4 Years Later People Continue to Suffer by Karen
After living here for over a year, we're just beginning to understand the real impact that Hurricane Maria had on the lives of the people.
Surrounded by hopelessness and devastation, many turned to drugs and alcohol for relief; the substances, which were meant to be a temporary escape, quickly began to enslave them in what would become debilitating addictions. The incidence of domestic violence, which has always been high, skyrocketed as people crumbled under the weight of the stress.
All of people's belongings were either gone or ruined and there was nowhere to buy anything new. Every possible means of gainful employment instantly disappeared, leaving people completely helpless. Amidst this pursuit for survival, marriages fell apart and families were scattered. Life, as they knew it, had forever changed.
About a year ago, when we began doing ministry in Aguadilla, we met a man named Joe. He was friendly, talkative and willing to participate in our activities, so we became acquainted quickly.
(As a side note, Joe absolutely loves to play the guitar and jumps at every opportunity Chris gives him to join in when we're singing praise and worship. It's beautiful to see his face light up as he strums the strings and bellows the lyrics of the songs of his past.)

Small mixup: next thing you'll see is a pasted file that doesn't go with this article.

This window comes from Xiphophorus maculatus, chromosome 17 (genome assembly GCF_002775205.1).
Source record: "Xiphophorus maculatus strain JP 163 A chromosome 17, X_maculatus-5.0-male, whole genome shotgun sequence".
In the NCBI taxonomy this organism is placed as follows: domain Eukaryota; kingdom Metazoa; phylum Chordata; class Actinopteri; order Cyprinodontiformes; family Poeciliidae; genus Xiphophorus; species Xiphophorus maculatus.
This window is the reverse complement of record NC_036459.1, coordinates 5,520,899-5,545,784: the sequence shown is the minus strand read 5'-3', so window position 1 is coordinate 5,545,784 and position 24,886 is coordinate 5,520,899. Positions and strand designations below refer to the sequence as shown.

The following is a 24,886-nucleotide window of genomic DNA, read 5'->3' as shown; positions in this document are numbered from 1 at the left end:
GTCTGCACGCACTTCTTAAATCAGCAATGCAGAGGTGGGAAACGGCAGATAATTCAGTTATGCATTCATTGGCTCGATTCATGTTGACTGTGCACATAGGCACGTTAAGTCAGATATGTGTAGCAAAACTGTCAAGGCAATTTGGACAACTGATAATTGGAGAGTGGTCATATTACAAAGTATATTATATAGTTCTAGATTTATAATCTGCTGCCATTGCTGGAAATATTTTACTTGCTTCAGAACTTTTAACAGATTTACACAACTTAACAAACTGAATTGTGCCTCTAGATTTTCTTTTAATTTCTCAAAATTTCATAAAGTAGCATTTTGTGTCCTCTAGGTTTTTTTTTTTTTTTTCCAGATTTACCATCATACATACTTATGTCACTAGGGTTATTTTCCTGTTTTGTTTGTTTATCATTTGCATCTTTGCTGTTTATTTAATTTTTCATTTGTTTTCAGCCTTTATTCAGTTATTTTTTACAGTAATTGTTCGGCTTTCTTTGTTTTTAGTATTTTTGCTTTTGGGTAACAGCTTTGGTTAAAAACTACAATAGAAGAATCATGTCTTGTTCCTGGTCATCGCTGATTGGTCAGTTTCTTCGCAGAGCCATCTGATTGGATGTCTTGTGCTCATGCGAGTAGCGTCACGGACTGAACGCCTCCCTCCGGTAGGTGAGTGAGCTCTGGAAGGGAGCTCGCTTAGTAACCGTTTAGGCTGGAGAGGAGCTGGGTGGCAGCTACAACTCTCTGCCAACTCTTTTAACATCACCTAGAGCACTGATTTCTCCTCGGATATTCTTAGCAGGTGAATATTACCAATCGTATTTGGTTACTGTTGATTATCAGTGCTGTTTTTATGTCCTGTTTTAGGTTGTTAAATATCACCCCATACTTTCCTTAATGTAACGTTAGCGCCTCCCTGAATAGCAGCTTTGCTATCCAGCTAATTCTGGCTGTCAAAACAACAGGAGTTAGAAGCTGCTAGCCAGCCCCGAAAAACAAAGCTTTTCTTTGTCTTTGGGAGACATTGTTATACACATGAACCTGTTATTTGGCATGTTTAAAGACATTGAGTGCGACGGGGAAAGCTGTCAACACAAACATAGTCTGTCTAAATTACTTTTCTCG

As the weeks and months passed we learned bits and pieces of Joe's story. He was married, but his wife left him. He refuses to entertain the idea of looking for another wife because he's still in love with the woman he married almost 50 years ago. He has children and grandchildren, but he says that they all hate him. He lives alone and spends his free time reading. He went to college for psychology and served in the U.S. military. Joe can always be found hanging around town drinking and/or sleeping on a bench under a shady tree.
We began in the space outside his house which was designed to be a garage. Joe uses this space as a sitting room and said that he often sleeps there at night because it's so much cooler than in the house. We set to work sorting through the stuff that was haphazardly strewn about.
The (many, many) books went in one pile while the dirty clothes went in another. Chris assessed any/all medicine that he found and arranged it neatly inside so that Joe doesn't have to run to the pharmacy every time he has a headache or cough.
The items that were salvageable, but that Joe didn't want, were set outside his gate in a pile for others to take, and the garbage got bagged up. Little by little we made progress.
|(Note: There is a short scene of a young woman |
showering by candlelight in which the side of her
breast is visible. If this is too explicit,
please skip from 4:29 to 4:47.)
Watching this video has given me a new appreciation for all those that have chosen to stay and rebuild - not just the buildings, roads and bridges, but their very lives.
or call Family Missions Company at (337) 893 - 6111.
Thank you and may God bless you and your family!